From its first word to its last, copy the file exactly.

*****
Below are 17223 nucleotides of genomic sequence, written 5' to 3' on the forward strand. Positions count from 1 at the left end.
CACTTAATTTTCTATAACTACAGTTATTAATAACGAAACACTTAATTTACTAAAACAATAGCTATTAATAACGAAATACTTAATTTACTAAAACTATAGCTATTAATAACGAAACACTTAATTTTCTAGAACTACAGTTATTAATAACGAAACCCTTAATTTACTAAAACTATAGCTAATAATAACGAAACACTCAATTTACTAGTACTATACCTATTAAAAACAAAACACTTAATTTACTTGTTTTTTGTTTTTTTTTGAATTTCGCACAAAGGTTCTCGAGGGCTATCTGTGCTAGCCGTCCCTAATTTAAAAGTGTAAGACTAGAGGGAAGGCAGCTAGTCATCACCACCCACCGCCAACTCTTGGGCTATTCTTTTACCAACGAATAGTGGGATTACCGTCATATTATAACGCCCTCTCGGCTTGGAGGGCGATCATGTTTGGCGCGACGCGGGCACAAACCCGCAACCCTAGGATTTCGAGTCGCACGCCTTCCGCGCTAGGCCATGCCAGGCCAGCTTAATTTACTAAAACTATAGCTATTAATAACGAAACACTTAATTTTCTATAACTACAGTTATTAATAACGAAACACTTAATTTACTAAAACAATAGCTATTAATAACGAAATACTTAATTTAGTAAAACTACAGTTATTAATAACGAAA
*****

Below are 17223 nucleotides of genomic sequence, written 5' to 3' on the forward strand. Positions count from 1 at the left end.
CACTTAATTTTCTATAACTACAGTTATTAATAACGAAACACTTAATTTACTAAAACAATAGCTATTAATAACGAAATACTTAATTTACTAAAACTATAGCTATTAATAACGAAACACTTAATTTTCTAGAACTACAGTTATTAATAACGAAACCCTTAATTTACTAAAACTATAGCTAATAATAACGAAACACTCAATTTACTAGTACTATACCTATTAAAAACAAAACACTTAATTTACTTGTTTTTTGTTTTTTTTTGAATTTCGCACAAAGGTTCTCGAGGGCTATCTGTGCTAGCCGTCCCTAATTTAAAAGTGTAAGACTAGAGGGAAGGCAGCTAGTCATCACCACCCACCGCCAACTCTTGGGCTATTCTTTTACCAACGAATAGTGGGATTACCGTCATATTATAACGCCCTCTCGGCTTGGAGGGCGATCATGTTTGGCGCGACGCGGGCACAAACCCGCAACCCTAGGATTTCGAGTCGCACGCCTTCCGCGCTAGGCCATGCCAGGCCAGCTTAATTTACTAAAACTATAGCTATTAATAACGAAACACTTAATTTTCTATAACTACAGTTATTAATAACGAAACACTTAATTTACTAAAACAATAGCTATTAATAACGAAATACTTAATTTAGTAAAACTACAGTTATTAATAACGAAA